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Bazemore vs. Davis.
certain negro slaves and certain promissory notes, "together with the right, profits and rents, issues and increase, that may arise or accrue out of the aforesaid land and negroes," in trust for the use and support of his wife, Sarah Disharoon, during her natural life, and to the maintenance and support of such children as she may bear to him, the said William H. The deed further provided that said property should remain her separate estate during her natural life, then to such children as she might bear to the said William H., and not be subject to the payment of any subsequent debt which might be contracted by the said William H., nor subject to be sold or conveyed by him; but that the right and title to the same should be in said trustee subject to be used by the said William H. and the said Sarah during the continuance of the coverture, for their benefit and advantage, and for the purposes before mentioned. This deed was recorded on August 1st, 1842.
William H. Disharoon died leaving a widow and one daughter, Amanda, the defendant to this case.
One Peyton Reynolds succeeded Miller as trustee under the aforesaid deed. At the April term, 1848, of Twiggs superior court, on the petition of Sarah Disharoon, by her trustee, an order was passed authorizing such trustee to sell at public or private sale, the land described in the aforesaid deed, “ the proceeds to be invested in real estate as may seem most advantageous by said trustee.” This land brought $ 100 00. To this sum
” was added a like amount of $100 00, alleged to have been saved from the income of the aforesaid trust property, after providing for the support of the beneficiaries. With the $800 00 thus raised, on February 8th, 1850, was purchased from Harvey Moseley, as trustee for Lucinda S. Barclay, all that portion of a lot of land known and distinguished as lot number six, in the southwestern range, according to the plan of the city of Macon, in Bibb county, containing two acres more or less. This conveyance did not follow the terms of the Disharoon deed, but was made to Peyton Reynolds, trustee of Sarah Disharoon and the heirs of William H. Disha
Bazemore vs. Davis.
On June 10th, 1851, the mayor and council of the city of Macon conveyed to Reynolds, trustee, all that piece of land “known as the advance front to lot number six, in the southwestern range,” etc. The title to this advance front (a strip of land ten feet in width taken from the adjoining street) was vested in strict accord with the Disharoon deed. This deed was made under an act of the general assembly and an ordinance passed in pursuance thereof, authorizing such conveyances of street or common to the owners of land abutting thereon.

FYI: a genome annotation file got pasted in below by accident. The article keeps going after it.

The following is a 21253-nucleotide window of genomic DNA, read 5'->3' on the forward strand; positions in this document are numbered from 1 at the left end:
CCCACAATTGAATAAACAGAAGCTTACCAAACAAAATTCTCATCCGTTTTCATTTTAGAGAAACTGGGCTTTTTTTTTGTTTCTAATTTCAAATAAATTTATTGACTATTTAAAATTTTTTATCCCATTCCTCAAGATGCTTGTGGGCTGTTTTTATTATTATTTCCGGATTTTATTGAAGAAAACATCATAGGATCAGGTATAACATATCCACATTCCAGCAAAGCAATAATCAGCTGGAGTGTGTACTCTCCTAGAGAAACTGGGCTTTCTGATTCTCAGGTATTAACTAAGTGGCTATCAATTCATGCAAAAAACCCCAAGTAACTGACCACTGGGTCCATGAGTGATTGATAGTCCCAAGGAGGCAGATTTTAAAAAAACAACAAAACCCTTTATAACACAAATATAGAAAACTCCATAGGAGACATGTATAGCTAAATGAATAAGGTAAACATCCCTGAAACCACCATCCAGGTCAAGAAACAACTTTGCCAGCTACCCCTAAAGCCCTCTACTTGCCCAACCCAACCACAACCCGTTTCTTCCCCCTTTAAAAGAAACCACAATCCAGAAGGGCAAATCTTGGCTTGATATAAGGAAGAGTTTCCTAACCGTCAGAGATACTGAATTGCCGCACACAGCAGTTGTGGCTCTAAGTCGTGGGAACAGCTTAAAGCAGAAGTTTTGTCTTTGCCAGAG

Sarah Disharoon having married one Henry B. Page, on December 10th, 1851, Reynolds, as her trustee, in consideration of $2,000 00, conveyed the aforesaid lot number six, with the advance front thereto, to one Job Taylor. This deed described the advance front as follows: “That portion
“ or parcel of land known as the advance front to said lot number six, and deeded to the said Peyton Reynolds, trustee as aforesaid, by J. H. Washington, mayor of said city of Macon, on June 10th, 1851.” To it was answered the following consent:
“ GEORGIA-BIBB COUNTY.
“I, Sarah Page, hereby consent and agree to the making, executing and delivering the above and foregoing deed, freely, willingly, and of my own accord hereunto set my hand and seal, this tenth day of December, 1851, (Signed)
“SARAH | PAGE. [L.s.). “In presence of
“ BENJAMIN H RUTHERFORD,
“ KEELIN COOK, J. I. C. “ Recorded November 2d, 1853."
On October 8th, 1856, Charles H. Carden, as executor of Job Taylor, conveyed a portion of lot number six, with the advance front, to John Hollingsworth. Deed recorded May 2d, 1857. There was no reference in this conveyance either to the Disharoon trust deed or to the deed from Mosely, trustee, to Reynolds, trustee. In describing the property the advance front was referred to as follows: "Including the advance
Bazemore vs. Davis.
front to said lot, deeded by the city of Macon to Peyton Reynolds, as trustee."
On June 23d, 1863, John Hollingsworth conveyed to Martha Satterfield "all that part of lot of land, situate and being in the city of Macon, and known as part of lot number six, in the southwestern range of the city of Macon, including the advance front to said lot, deeded by the city of Macon to Peyton Reynolds, trustee, the said part of said lot being eighty-two feet front on Oglethorpe street, and running back to back line of said lot one hundred and seventy-six feet, more or less."
This last description covers the property in controversy. From Satterfield, this portion of lot number six, with advance front, passed by successive conveyances, immaterial here, to complainant, Martha Davis, who purchased January 16th, 1865.
On October 26th, 1869, Amanda Bazemore brought actions of complaint against the various purchasers of the sub-divisions of the aforesaid lot number six, and amongst them, the complainant, for the recovery of said property. To the declaration against complainant was attached the following abstract of title: